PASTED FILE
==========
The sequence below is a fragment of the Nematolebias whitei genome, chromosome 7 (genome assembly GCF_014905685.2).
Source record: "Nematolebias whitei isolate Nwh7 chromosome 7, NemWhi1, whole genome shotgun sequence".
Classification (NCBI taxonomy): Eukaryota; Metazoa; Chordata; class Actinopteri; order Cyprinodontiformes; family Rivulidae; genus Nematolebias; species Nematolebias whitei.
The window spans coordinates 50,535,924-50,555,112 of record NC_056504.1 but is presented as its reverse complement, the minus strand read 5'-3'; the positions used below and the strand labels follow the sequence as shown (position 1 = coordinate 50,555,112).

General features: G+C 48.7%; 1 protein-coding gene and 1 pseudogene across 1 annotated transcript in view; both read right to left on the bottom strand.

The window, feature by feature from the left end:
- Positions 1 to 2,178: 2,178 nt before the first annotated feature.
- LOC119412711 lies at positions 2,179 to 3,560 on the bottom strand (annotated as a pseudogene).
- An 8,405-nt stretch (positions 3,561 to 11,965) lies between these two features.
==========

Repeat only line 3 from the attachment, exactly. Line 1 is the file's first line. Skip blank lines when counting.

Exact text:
Classification (NCBI taxonomy): Eukaryota; Metazoa; Chordata; class Actinopteri; order Cyprinodontiformes; family Rivulidae; genus Nematolebias; species Nematolebias whitei.